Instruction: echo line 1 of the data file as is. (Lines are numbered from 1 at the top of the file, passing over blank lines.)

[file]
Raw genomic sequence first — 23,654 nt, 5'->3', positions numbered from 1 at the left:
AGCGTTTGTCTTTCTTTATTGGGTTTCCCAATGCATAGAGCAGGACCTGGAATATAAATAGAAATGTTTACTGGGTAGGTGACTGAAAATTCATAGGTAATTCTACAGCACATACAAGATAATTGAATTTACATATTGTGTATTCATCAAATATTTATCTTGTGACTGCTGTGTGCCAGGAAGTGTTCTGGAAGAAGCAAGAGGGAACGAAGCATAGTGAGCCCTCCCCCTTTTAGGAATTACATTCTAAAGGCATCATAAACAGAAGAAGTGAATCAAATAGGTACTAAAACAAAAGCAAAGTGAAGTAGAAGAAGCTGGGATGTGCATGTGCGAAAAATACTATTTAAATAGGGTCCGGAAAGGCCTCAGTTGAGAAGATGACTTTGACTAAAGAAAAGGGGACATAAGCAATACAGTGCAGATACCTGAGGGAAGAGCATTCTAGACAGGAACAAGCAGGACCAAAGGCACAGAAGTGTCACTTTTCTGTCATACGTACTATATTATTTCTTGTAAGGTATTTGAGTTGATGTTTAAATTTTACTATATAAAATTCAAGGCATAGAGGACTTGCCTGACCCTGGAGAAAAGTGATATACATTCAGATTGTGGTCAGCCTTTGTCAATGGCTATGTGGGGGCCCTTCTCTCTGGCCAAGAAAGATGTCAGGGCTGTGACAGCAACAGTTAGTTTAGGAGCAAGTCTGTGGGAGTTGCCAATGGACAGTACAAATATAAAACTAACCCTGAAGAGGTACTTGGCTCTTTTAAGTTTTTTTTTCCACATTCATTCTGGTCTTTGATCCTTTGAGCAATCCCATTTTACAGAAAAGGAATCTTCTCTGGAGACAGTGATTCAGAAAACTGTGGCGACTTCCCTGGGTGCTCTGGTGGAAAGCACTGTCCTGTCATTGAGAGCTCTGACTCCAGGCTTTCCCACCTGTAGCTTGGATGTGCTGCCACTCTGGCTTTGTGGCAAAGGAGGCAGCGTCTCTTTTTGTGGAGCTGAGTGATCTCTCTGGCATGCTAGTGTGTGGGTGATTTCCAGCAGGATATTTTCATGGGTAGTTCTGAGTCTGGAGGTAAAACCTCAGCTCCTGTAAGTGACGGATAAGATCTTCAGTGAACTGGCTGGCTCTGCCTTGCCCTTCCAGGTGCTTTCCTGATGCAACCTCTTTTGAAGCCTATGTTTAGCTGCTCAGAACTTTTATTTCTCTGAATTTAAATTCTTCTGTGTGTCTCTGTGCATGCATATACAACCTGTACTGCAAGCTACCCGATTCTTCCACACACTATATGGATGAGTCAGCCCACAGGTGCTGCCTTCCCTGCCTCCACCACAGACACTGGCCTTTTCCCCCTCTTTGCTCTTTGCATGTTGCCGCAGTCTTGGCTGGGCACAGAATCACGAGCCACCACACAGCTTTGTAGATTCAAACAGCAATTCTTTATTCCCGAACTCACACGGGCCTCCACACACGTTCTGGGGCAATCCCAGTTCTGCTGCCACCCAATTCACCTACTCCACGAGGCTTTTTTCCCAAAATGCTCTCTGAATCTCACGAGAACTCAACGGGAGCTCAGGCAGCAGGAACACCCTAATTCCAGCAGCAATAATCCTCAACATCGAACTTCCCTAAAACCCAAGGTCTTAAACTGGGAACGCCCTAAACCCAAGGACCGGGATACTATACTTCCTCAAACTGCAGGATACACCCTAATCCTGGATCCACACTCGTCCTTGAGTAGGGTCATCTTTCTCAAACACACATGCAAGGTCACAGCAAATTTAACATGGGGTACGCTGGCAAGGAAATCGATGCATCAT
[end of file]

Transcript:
Raw genomic sequence first — 23,654 nt, 5'->3', positions numbered from 1 at the left: